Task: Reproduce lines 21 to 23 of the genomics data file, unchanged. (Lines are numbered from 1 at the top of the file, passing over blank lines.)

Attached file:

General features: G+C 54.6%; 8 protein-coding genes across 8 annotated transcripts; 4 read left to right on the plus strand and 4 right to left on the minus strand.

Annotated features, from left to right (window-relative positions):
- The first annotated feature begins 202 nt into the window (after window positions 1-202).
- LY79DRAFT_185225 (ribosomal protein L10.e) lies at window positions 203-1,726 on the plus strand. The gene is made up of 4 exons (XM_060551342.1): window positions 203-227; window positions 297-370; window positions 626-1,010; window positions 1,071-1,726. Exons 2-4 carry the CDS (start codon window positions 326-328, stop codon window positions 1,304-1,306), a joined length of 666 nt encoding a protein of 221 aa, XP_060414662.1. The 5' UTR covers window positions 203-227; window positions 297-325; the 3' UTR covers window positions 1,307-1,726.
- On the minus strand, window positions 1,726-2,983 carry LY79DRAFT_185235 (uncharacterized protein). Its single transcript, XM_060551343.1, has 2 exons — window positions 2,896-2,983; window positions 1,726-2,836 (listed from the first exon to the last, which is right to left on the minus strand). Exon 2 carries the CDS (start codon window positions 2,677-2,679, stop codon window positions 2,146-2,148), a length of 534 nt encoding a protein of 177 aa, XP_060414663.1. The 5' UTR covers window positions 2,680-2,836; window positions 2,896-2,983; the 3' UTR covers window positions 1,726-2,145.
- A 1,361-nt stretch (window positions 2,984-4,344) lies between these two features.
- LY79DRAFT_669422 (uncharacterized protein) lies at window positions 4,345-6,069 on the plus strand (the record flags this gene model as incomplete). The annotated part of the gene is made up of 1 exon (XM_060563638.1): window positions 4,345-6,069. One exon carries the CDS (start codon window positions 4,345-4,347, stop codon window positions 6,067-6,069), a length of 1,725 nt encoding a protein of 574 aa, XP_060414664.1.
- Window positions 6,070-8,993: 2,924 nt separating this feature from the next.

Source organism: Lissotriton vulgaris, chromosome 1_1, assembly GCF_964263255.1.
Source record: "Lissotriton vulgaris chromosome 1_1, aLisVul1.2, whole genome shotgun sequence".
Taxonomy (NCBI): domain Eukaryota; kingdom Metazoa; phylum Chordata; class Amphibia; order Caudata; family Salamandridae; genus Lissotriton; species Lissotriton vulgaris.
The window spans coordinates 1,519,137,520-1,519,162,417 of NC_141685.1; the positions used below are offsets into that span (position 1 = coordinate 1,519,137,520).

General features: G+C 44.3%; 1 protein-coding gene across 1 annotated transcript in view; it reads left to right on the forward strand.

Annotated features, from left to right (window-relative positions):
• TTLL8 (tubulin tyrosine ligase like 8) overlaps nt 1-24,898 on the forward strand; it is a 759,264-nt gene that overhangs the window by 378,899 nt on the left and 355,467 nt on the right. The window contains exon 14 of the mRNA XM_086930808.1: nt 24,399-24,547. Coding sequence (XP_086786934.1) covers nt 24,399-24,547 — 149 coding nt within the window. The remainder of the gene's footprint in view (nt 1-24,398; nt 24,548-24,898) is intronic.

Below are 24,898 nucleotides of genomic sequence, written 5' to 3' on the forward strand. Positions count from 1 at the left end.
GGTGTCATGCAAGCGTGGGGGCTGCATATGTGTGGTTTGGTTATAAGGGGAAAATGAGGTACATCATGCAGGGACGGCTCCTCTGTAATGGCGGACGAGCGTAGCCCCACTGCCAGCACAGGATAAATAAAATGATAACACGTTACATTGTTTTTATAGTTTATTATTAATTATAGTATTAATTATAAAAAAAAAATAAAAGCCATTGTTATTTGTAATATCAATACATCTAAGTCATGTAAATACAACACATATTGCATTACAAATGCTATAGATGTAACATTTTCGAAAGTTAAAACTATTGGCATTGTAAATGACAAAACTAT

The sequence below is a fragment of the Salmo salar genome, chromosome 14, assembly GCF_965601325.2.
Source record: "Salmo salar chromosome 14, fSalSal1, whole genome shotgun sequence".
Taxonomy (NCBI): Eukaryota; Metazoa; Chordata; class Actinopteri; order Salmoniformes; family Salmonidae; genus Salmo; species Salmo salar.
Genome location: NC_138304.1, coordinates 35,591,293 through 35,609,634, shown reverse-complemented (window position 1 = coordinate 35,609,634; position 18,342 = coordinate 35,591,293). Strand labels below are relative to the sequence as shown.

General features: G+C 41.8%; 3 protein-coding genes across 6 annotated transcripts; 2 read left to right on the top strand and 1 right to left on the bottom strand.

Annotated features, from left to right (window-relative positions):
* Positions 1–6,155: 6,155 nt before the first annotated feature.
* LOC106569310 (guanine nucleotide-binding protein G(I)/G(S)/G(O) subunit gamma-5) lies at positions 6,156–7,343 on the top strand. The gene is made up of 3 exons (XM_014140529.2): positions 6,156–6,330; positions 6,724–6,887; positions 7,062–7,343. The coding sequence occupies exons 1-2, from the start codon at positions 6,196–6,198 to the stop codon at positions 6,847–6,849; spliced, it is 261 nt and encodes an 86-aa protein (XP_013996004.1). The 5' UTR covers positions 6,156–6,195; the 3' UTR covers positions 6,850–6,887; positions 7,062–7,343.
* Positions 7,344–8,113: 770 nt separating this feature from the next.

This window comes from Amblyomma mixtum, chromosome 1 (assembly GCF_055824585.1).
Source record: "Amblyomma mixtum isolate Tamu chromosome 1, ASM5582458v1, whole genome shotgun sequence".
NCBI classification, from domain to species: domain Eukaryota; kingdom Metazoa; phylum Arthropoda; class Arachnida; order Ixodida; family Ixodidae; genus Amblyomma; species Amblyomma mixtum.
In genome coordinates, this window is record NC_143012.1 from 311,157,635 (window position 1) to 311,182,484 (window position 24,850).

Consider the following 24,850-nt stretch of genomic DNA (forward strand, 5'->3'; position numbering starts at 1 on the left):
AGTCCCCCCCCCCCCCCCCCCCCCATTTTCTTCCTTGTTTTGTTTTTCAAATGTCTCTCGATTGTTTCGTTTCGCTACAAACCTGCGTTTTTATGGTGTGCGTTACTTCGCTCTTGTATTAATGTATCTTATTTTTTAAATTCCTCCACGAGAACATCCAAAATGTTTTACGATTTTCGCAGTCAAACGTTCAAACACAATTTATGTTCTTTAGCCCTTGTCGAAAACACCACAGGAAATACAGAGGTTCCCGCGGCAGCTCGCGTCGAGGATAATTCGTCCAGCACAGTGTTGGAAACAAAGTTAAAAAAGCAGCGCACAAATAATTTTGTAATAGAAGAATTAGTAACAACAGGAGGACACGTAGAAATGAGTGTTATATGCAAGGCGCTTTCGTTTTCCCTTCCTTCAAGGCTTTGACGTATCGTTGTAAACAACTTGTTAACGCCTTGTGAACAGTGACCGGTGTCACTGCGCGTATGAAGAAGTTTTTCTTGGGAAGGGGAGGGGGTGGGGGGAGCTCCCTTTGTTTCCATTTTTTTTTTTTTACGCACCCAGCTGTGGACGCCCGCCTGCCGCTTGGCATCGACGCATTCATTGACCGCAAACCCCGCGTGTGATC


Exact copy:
Genome location: NC_138304.1, coordinates 35,591,293 through 35,609,634, shown reverse-complemented (window position 1 = coordinate 35,609,634; position 18,342 = coordinate 35,591,293). Strand labels below are relative to the sequence as shown.

General features: G+C 41.8%; 3 protein-coding genes across 6 annotated transcripts; 2 read left to right on the top strand and 1 right to left on the bottom strand.

Annotated features, from left to right (window-relative positions):